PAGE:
On the other hand, you might be responsible for marketing communications within your company. This would require you to talk to and work with product managers, service managers, executives, and others in order to effectively do you job. These are all examples of direct interaction with other groups.
In either case, it is your responsibility to ensure that the individuals affected by your performance view you as an asset rather than a liability. Of course, there will also be times when these people are completely unaware of you, your contribution, and your role within the organization. If you believe that they may be influential to your progress, you should seek them out and establish some relationship with them. You can do this simply by asking to sit down with them so that you can learn more about the organization and its members, or formally schedule a meeting or presentation to share information. This depends largely on your role, their roles, and the interaction of your job functions.
Executives and Senior Managers
It is easy to think that you are invisible to managers who are high up in the company, if they are not in your branch of the tree. The higher up you are, of course, the more visible you are upward, downward, and horizontally. But, it is never safe to take anything for granted.
If you are not a senior manager or higher then take the time to learn something about the senior people in other groups. You never know when a connection may be of benefit. Generally, managers will consider someone who makes the effort to learn more about the organization as unusual and noteworthy. And everyone enjoys someone who takes a personal interest in them.
Make time to get to know these senior managers and executives. Ask for a few minutes of their time, a conversation over a cup of coffee or a soda, or a lunch, depending on which is most comfortable for you and which you believe will be most welcome by each individual. Be sure to make it clear that you are doing your best to learn about the organization as a whole and their role within the organization so that you can be a more effective member of the organization. During conversations like these, or as a result of a conversation, you may learn about other opportunities that might not otherwise be visible to you.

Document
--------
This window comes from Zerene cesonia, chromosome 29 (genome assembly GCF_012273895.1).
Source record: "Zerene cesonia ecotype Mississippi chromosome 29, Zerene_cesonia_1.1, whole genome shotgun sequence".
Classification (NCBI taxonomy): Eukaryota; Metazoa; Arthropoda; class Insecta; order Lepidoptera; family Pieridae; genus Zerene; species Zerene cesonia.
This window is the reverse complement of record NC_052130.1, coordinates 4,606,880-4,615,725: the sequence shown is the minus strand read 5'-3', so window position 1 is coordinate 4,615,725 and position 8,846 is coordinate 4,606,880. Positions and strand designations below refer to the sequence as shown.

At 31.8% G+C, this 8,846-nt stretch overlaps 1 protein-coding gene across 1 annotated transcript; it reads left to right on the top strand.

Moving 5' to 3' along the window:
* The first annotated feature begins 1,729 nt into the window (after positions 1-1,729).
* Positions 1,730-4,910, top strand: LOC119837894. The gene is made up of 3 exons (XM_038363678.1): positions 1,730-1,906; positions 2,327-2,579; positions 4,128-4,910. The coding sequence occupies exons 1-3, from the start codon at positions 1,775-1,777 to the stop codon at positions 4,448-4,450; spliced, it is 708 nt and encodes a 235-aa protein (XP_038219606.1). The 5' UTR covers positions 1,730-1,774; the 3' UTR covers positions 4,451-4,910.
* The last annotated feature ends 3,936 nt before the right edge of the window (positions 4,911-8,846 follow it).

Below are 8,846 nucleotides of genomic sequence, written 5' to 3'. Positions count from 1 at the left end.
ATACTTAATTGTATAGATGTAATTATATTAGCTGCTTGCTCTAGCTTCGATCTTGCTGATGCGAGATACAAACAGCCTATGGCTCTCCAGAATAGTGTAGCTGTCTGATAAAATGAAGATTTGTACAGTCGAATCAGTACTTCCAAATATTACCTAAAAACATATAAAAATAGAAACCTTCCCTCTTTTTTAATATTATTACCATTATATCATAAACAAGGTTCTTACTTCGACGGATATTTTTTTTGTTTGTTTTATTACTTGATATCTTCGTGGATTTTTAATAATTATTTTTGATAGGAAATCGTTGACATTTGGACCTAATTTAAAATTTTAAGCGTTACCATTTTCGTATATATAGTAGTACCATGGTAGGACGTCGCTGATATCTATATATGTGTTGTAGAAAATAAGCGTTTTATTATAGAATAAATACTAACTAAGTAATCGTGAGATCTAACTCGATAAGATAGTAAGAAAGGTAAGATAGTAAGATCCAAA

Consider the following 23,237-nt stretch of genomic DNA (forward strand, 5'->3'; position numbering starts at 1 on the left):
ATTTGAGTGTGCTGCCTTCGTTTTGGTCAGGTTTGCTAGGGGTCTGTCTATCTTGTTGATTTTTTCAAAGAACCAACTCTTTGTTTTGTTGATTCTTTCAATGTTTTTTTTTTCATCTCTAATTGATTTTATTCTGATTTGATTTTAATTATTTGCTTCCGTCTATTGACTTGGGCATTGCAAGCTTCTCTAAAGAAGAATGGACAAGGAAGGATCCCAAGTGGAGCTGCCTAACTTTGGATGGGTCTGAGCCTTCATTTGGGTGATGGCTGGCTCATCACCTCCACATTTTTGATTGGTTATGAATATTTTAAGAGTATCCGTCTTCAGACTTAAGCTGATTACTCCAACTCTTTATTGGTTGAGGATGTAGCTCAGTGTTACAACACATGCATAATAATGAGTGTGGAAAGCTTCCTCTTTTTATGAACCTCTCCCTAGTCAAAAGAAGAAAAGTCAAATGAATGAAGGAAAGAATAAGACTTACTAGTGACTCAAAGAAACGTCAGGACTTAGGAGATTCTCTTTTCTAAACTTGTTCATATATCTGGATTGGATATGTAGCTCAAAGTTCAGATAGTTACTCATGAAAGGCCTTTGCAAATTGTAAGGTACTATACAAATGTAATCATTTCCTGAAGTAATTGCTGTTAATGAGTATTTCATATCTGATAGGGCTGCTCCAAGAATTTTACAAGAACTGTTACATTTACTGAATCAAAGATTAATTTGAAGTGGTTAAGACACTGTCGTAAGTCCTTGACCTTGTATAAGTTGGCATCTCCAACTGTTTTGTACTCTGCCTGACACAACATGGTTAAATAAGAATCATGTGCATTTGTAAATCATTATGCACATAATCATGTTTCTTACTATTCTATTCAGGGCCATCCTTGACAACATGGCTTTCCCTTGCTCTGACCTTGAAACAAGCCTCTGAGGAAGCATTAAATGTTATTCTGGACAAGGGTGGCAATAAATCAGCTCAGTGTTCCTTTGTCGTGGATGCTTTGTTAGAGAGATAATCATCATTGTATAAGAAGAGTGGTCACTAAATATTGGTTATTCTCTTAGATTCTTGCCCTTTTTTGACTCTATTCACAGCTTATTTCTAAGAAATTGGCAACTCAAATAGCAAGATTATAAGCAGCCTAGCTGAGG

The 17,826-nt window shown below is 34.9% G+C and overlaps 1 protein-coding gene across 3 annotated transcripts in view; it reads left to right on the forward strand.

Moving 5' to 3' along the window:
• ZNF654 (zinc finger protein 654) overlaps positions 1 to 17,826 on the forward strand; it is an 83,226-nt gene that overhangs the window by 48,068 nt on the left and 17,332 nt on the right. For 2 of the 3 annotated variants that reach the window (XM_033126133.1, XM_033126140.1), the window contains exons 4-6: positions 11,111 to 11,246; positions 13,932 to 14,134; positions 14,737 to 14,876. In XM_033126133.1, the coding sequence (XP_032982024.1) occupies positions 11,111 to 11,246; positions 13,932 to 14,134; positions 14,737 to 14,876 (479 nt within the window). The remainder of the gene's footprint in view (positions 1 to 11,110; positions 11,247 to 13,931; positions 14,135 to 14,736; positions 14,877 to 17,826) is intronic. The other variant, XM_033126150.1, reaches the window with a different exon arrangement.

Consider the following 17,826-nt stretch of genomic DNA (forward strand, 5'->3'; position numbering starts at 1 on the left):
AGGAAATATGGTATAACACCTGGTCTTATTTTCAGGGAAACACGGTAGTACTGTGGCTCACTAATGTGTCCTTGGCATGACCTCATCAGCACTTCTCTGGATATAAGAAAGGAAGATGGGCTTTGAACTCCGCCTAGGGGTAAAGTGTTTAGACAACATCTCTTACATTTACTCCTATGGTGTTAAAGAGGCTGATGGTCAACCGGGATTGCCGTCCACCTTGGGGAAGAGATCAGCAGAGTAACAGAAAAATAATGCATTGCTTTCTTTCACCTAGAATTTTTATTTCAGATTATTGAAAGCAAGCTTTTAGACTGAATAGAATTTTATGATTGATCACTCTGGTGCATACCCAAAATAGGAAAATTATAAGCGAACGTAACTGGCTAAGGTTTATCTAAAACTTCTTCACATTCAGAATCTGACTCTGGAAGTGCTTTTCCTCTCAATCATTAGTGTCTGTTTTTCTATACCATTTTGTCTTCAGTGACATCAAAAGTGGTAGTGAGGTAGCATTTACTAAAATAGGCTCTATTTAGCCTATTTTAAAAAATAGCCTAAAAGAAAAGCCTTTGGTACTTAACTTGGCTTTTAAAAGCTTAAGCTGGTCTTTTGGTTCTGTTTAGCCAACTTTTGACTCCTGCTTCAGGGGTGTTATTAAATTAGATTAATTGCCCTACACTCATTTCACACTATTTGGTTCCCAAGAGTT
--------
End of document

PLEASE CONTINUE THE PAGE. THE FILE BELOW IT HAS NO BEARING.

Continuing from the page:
In addition, when the time comes and you are being considered for promotion or lateral change, having people higher up in the organization know your name and something about you can only work to your advantage.
Customers / Clients
If you are in a customer-facing role – customer support/service, consulting, sales, and so on – then it is likely that “your” customers will provide feedback into your organization. It may be direct, like when you do an outstanding job and your customer writes a note to your manager. It may also be indirect, such as when you participate in a project with a customer and the customer tells their account representative how well (or poorly) the project went.
And this is an important point – whatever your role within your organization, treat all other groups within the company as your customers. Do not save your best only for the “paying customers”. If you are in marketing, you are serving sales, development and even finance through your work. They are your “customers”. If you are in product design, consider marketing, sales, and the service organization as your customers, since they will ultimately live with what you design.
Consider everyone within your organization and everyone with whom your organization does business, as influential to your career within that company. Of course you cannot have a relationship with everyone. You can treat everyone with whom you do interact as though you may need their help, feedback, or recommendation at some point.
Now that you have successfully landed the career of your dreams, send your contacts a note thanking them for all their help and to let them know that you found a stellar job with a new company. Remember to give everyone your new information.
To kick start success in your new job, we recommend the following actions:
- Meet people in the organization at all levels. Absorb information.
- Visit people in their office. They are more at ease in their environment.
- Initiate ‘easy wins’ that are visible and make a noticeable impact quickly.
- Manage and set expectations.
- Establish decision making rules and know who influences who!